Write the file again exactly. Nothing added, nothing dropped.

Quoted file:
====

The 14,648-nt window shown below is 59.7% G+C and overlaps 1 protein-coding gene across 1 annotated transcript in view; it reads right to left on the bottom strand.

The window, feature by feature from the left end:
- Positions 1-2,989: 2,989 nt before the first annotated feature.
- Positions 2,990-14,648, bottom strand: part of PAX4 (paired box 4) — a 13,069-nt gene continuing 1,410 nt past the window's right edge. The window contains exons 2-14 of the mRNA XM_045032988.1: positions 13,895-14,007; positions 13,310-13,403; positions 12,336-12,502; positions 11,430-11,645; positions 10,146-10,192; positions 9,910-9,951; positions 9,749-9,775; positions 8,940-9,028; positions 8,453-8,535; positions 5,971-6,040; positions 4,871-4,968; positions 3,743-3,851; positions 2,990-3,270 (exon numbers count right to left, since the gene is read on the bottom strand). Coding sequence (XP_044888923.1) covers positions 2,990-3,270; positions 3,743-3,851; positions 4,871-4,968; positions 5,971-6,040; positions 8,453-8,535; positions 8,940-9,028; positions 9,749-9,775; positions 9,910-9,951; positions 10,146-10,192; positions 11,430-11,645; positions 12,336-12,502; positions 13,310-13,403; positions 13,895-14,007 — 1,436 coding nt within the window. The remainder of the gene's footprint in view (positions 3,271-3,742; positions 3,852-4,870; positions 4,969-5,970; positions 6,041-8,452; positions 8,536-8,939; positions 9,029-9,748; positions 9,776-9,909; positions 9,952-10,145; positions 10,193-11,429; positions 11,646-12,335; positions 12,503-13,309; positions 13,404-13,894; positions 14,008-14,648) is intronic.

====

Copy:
The 14,648-nt window shown below is 59.7% G+C and overlaps 1 protein-coding gene across 1 annotated transcript in view; it reads right to left on the bottom strand.

The window, feature by feature from the left end:
- Positions 1-2,989: 2,989 nt before the first annotated feature.
- Positions 2,990-14,648, bottom strand: part of PAX4 (paired box 4) — a 13,069-nt gene continuing 1,410 nt past the window's right edge. The window contains exons 2-14 of the mRNA XM_045032988.1: positions 13,895-14,007; positions 13,310-13,403; positions 12,336-12,502; positions 11,430-11,645; positions 10,146-10,192; positions 9,910-9,951; positions 9,749-9,775; positions 8,940-9,028; positions 8,453-8,535; positions 5,971-6,040; positions 4,871-4,968; positions 3,743-3,851; positions 2,990-3,270 (exon numbers count right to left, since the gene is read on the bottom strand). Coding sequence (XP_044888923.1) covers positions 2,990-3,270; positions 3,743-3,851; positions 4,871-4,968; positions 5,971-6,040; positions 8,453-8,535; positions 8,940-9,028; positions 9,749-9,775; positions 9,910-9,951; positions 10,146-10,192; positions 11,430-11,645; positions 12,336-12,502; positions 13,310-13,403; positions 13,895-14,007 — 1,436 coding nt within the window. The remainder of the gene's footprint in view (positions 3,271-3,742; positions 3,852-4,870; positions 4,969-5,970; positions 6,041-8,452; positions 8,536-8,939; positions 9,029-9,748; positions 9,776-9,909; positions 9,952-10,145; positions 10,193-11,429; positions 11,646-12,335; positions 12,503-13,309; positions 13,404-13,894; positions 14,008-14,648) is intronic.